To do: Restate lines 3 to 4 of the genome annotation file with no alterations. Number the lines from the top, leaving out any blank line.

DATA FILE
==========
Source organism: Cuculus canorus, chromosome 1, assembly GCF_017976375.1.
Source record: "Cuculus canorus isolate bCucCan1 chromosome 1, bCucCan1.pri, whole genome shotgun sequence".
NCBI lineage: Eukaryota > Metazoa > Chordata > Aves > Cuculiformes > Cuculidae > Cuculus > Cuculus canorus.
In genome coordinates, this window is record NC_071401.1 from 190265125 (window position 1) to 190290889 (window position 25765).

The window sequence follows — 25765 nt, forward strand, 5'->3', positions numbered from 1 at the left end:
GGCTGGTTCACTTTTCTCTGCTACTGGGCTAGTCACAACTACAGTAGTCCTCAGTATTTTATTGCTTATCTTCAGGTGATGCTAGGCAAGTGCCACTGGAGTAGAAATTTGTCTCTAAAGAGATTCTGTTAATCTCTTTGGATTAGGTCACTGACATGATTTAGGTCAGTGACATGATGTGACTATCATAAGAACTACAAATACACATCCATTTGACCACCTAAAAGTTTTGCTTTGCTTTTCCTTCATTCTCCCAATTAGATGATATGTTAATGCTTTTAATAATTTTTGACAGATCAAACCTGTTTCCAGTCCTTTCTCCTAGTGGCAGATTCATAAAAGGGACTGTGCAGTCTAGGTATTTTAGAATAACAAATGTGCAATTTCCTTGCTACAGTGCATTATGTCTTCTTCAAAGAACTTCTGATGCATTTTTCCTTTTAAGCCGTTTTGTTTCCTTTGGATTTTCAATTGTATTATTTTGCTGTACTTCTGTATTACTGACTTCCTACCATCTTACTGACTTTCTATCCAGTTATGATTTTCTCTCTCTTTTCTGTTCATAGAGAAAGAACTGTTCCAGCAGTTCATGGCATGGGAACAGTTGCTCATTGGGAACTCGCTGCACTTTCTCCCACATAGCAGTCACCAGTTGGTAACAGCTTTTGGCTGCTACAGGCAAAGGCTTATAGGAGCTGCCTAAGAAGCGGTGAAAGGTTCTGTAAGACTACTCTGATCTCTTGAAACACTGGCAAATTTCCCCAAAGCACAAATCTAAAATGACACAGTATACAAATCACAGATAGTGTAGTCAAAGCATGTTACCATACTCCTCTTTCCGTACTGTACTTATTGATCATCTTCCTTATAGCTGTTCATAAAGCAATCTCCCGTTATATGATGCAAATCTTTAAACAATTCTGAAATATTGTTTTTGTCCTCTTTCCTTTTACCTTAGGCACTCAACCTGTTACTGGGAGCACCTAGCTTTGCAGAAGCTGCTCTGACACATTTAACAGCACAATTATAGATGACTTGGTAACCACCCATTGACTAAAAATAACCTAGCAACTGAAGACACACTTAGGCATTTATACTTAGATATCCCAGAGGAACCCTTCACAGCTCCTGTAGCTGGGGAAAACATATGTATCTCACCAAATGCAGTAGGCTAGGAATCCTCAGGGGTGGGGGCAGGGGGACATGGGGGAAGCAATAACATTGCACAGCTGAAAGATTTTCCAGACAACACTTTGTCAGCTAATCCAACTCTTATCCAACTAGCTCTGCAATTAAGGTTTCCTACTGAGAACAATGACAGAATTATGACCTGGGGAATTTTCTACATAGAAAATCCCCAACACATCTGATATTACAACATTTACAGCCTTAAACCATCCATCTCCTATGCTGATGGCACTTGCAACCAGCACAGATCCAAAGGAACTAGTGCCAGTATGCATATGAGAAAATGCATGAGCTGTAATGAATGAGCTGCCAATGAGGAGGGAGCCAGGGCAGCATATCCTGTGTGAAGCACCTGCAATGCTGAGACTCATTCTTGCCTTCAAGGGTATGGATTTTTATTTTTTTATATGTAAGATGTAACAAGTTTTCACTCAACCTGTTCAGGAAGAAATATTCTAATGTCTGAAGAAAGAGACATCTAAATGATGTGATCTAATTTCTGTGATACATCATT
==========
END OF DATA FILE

NCBI lineage: Eukaryota > Metazoa > Chordata > Aves > Cuculiformes > Cuculidae > Cuculus > Cuculus canorus.
In genome coordinates, this window is record NC_071401.1 from 190265125 (window position 1) to 190290889 (window position 25765).